Regulatory scrutiny and talent scarcity fuel 14% rise in audit fees
Audit fees for major UK companies have seen a significant uptick over the past year, as the demand for enhanced audit quality has grown following various industry scandals.
Data from Thomson Reuters highlighted that the top 500 UK companies, including prominent names such as Tesco, Barclays, and Unilever, paid out a staggering £1.27 billion in audit fees by the end of March this year. This figure represents a 14% increase from the previous year’s £1.12bn and an even steeper ascent from the £1.05bn in 2020-21.
The auditing sector found itself under a microscope after significant corporate collapses, most notably that of Carillion. The Financial Reporting Council (FRC), striving to elevate the standard of audits, has been stringent with firms not meeting its expectations. The regulatory body issued fines totalling £40.5 million in the past year, with a historic £20m penalty meted out to KPMG over discrepancies related to their Carillion audit.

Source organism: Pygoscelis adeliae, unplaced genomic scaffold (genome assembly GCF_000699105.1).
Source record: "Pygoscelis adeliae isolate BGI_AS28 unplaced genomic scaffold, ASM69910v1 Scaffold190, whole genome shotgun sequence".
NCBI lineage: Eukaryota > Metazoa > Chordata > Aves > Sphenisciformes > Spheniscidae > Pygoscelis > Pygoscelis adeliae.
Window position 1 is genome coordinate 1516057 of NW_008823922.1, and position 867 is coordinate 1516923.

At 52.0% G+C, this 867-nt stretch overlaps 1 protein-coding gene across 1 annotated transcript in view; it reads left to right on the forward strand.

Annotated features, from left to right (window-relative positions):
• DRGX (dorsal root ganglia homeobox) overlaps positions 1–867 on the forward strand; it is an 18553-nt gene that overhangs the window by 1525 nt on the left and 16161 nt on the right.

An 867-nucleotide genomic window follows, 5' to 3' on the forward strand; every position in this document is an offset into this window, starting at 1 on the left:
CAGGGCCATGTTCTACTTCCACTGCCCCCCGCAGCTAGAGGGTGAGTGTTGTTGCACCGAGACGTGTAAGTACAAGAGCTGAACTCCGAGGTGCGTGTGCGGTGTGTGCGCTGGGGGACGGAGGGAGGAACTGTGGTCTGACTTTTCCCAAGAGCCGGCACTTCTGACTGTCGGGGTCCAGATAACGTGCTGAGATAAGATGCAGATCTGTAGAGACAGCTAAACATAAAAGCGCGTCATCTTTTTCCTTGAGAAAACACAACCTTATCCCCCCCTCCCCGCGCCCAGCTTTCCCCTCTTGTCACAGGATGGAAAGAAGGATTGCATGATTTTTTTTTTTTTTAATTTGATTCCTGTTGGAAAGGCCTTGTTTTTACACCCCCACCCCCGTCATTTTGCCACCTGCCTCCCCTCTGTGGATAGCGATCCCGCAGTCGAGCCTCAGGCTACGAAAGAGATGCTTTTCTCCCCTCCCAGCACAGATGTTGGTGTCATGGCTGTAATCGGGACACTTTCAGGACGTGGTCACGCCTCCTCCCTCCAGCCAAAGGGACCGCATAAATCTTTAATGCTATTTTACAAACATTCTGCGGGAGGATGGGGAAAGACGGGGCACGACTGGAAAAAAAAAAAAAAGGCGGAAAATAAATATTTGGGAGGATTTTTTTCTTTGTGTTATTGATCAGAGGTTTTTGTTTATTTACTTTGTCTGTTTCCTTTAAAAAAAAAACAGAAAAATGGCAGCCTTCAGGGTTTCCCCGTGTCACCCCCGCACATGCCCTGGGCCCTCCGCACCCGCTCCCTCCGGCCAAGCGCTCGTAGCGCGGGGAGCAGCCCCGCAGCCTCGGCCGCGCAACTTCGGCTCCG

Reacting to this heightened oversight, auditing firms have invested additional time and resources into the meticulous examination of company finances. Some senior partners reckon that the workload for audits has surged by 40% in the last decade. Concurrently, to retain talent in a competitive market landscape, auditing firms have had to propose attractive salary packages, The Times reports.
This dynamic has had repercussions, with auditors last year forewarning clients about potential fee hikes, particularly for intricate audit tasks. Yet, this rise in costs has not gone unnoticed by large enterprises. Finance leaders from numerous corporations have voiced concerns over escalating audit fees and have approached the big four – Deloitte, EY, KPMG, and PwC – with requests for price reductions. For now regulators remain steadfast, asserting that competitive pricing should not compromise the quality of audits.